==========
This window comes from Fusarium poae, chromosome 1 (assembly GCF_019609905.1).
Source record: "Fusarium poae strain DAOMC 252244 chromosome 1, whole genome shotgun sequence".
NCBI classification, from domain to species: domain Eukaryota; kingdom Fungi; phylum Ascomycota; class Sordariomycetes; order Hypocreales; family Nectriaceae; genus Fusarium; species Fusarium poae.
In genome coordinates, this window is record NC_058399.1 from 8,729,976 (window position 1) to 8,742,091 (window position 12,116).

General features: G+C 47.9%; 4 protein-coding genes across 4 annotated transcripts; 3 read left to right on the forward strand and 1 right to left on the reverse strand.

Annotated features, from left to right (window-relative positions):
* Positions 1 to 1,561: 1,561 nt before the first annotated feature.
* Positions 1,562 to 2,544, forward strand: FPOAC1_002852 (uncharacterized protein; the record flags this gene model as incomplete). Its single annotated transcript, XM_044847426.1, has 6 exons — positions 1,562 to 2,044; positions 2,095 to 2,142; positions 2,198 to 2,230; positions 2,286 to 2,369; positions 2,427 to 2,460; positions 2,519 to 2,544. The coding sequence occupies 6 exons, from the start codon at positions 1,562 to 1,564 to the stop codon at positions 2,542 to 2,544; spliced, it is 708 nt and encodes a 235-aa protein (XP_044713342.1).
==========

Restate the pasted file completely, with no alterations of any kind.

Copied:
This window comes from Fusarium poae, chromosome 1 (assembly GCF_019609905.1).
Source record: "Fusarium poae strain DAOMC 252244 chromosome 1, whole genome shotgun sequence".
NCBI classification, from domain to species: domain Eukaryota; kingdom Fungi; phylum Ascomycota; class Sordariomycetes; order Hypocreales; family Nectriaceae; genus Fusarium; species Fusarium poae.
In genome coordinates, this window is record NC_058399.1 from 8,729,976 (window position 1) to 8,742,091 (window position 12,116).

General features: G+C 47.9%; 4 protein-coding genes across 4 annotated transcripts; 3 read left to right on the forward strand and 1 right to left on the reverse strand.

Annotated features, from left to right (window-relative positions):
* Positions 1 to 1,561: 1,561 nt before the first annotated feature.
* Positions 1,562 to 2,544, forward strand: FPOAC1_002852 (uncharacterized protein; the record flags this gene model as incomplete). Its single annotated transcript, XM_044847426.1, has 6 exons — positions 1,562 to 2,044; positions 2,095 to 2,142; positions 2,198 to 2,230; positions 2,286 to 2,369; positions 2,427 to 2,460; positions 2,519 to 2,544. The coding sequence occupies 6 exons, from the start codon at positions 1,562 to 1,564 to the stop codon at positions 2,542 to 2,544; spliced, it is 708 nt and encodes a 235-aa protein (XP_044713342.1).